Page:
I’ve never talked about my blogging income before, other than to mention that it exists. It’s safe to say that it’s a pretty modest income stream, but since it’s for something I love to do and would (and have!) done for free, I’m happy to have it.
Besides, the found money method was made for small amounts of money.
The blogging income stream is also earmarked for college fund #1, for my daughter.
Total added to college fund #1 from blogging = $4147
I’m committed to growing this income stream. If you’d like to hear more about blogging for income, let me know in the comments or by shooting me an email.
But once those goals were met, this income stream had no job to do and the bookkeeping income was just deposited into our checking account each month.
Guess what? It got spent.
Back in August I gave the bookkeeping income the job of funding a second savings account for college, which is earmarked for my son.
I also changed the direct deposit info on one of the bookkeeping paychecks from our checking account to the Capital One 360 savings account designated as college fund #2. That took all the thinking out of it for me.
The second bookkeeping paycheck I still get by check, so I’ve had to be more diligent to make sure that it gets transferred to the savings account. (Read more about how I use an individual savings account for each savings goal.)
Total added to college fund #2 from bookkeeping = $4136
Using the Found Money Method for Business
In November I shared with you that we had started a savings account for my husband’s business. This was long, long overdue.
My husband loves what he does and is really good at it. His business income is the workhorse of the family. It pays for everything we need and much of what we want.
I’ve always wanted to have a savings account just for the business, so that my husband could make future investments in it, without using debt.
Last August, I started a business savings account, also at Capital One 360 (formerly ING).
Without going into too much detail, my husband has an insurance agency and 99.99% of his income comes from the company he is a contractor for. But several times a month he receives small checks from other companies, for reasons too boring to go into here.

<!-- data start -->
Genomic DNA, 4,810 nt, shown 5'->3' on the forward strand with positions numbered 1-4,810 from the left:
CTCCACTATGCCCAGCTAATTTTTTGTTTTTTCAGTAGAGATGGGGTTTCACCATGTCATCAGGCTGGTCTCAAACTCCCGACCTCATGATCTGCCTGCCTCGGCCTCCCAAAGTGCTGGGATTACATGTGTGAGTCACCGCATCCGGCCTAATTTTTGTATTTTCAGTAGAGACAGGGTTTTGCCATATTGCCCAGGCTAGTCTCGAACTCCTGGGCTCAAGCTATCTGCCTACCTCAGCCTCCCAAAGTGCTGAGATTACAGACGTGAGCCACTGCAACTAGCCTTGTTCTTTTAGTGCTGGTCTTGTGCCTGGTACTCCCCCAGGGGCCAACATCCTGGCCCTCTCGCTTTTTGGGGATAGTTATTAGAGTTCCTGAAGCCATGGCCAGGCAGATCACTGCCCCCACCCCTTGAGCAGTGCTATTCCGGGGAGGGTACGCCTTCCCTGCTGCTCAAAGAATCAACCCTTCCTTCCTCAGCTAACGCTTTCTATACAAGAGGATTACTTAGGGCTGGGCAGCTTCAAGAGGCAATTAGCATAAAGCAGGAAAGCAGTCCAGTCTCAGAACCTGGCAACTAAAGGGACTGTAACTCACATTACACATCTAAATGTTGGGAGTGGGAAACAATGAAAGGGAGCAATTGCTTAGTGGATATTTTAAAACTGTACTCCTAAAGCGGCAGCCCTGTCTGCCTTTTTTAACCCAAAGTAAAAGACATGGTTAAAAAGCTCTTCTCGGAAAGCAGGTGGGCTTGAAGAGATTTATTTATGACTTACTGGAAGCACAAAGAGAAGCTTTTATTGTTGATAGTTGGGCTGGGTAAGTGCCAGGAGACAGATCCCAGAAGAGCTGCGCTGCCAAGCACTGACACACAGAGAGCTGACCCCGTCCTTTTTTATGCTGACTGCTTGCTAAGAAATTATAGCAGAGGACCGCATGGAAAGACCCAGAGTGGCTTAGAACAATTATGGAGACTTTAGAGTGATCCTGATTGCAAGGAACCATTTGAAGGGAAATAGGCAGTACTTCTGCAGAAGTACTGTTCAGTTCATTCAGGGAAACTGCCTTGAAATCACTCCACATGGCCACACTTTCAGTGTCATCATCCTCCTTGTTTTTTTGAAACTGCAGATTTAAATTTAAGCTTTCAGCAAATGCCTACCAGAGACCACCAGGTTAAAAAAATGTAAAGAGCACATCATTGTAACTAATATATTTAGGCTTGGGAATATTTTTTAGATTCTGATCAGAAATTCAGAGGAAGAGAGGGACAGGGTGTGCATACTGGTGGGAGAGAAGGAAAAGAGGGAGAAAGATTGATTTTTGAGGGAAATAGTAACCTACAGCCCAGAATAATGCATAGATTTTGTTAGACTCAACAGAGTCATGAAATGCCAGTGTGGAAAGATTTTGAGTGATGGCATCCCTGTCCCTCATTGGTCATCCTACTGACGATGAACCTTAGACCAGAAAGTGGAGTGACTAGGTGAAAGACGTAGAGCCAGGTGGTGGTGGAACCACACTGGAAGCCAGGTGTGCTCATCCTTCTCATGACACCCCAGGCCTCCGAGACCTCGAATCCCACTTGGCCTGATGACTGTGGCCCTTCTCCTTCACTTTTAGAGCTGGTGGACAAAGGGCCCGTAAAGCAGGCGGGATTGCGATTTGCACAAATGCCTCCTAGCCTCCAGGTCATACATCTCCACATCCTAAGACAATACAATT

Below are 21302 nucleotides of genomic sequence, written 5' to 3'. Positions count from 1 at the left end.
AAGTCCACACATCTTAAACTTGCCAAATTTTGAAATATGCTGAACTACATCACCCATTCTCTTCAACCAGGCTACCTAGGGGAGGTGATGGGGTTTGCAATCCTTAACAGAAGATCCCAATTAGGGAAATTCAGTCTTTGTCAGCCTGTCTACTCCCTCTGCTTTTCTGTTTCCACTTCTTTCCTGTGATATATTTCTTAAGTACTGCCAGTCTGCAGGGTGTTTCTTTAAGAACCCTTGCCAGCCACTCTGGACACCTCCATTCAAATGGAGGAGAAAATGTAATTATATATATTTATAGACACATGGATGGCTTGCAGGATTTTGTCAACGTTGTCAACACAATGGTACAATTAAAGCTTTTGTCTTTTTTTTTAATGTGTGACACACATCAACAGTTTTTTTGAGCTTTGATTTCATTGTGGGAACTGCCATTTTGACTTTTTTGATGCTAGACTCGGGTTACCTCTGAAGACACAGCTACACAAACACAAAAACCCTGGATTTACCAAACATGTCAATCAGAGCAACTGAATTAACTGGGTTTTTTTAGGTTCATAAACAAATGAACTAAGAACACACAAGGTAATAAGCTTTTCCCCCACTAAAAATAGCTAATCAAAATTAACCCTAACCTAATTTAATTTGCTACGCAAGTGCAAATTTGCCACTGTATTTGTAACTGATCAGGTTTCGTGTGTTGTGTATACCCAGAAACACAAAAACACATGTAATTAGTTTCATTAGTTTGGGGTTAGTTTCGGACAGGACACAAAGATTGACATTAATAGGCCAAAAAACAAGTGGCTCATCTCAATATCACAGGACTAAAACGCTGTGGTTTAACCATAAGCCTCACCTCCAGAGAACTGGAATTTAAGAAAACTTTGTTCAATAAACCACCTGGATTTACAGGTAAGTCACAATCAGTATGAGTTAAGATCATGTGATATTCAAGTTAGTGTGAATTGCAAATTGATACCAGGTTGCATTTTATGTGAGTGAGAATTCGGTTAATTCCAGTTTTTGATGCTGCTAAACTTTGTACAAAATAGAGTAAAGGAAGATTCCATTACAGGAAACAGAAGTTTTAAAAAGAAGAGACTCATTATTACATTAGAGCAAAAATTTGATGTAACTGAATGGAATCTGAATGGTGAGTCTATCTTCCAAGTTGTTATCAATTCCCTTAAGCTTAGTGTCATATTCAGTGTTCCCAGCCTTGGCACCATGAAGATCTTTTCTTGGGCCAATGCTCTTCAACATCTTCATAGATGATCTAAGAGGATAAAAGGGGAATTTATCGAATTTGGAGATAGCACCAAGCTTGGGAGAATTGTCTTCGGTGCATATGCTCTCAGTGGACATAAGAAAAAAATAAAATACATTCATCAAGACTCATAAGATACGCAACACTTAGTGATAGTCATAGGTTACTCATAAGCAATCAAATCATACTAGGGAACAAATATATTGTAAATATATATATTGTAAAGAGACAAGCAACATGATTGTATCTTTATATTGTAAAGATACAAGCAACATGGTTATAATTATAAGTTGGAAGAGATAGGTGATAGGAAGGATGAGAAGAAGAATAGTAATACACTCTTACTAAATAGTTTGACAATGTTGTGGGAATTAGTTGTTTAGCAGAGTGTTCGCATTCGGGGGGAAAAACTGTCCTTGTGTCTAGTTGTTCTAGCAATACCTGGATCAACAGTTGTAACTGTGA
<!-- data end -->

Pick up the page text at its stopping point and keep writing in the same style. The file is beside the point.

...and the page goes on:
Those checks are the main source of funding for this savings account.
The last time I updated you the business savings account stood at $783. Since that time we’ve continued to add those small, irregular checks to it. We also had one large infusion of $491 in cash back from his business credit card, Chase INK.
Total added to business savings account = $ 1365
That brings this account total to $2148. That’s so exciting to me.
I’m not sure what this money will be used for. Possibilities include additional advertising or marketing, or to someday help offset the cost of a new staff member.
In the meantime, it also serves as a little extra emergency fund.
The found money method continues to work so well for us!
Whew! So there’s the short, quick post that became a monster.
I write these posts as a way of keeping myself accountable and organizing my thoughts. I also hope that the information they contain is helpful – and maybe even inspiring – to you.
Of all the things I’ve done and learned as a Family CEO, this found money method has been the most powerful.
Do you have small income streams that have been given jobs to do? Are you interested in more information about earning money from blogging? Let’s talk about it in the comments.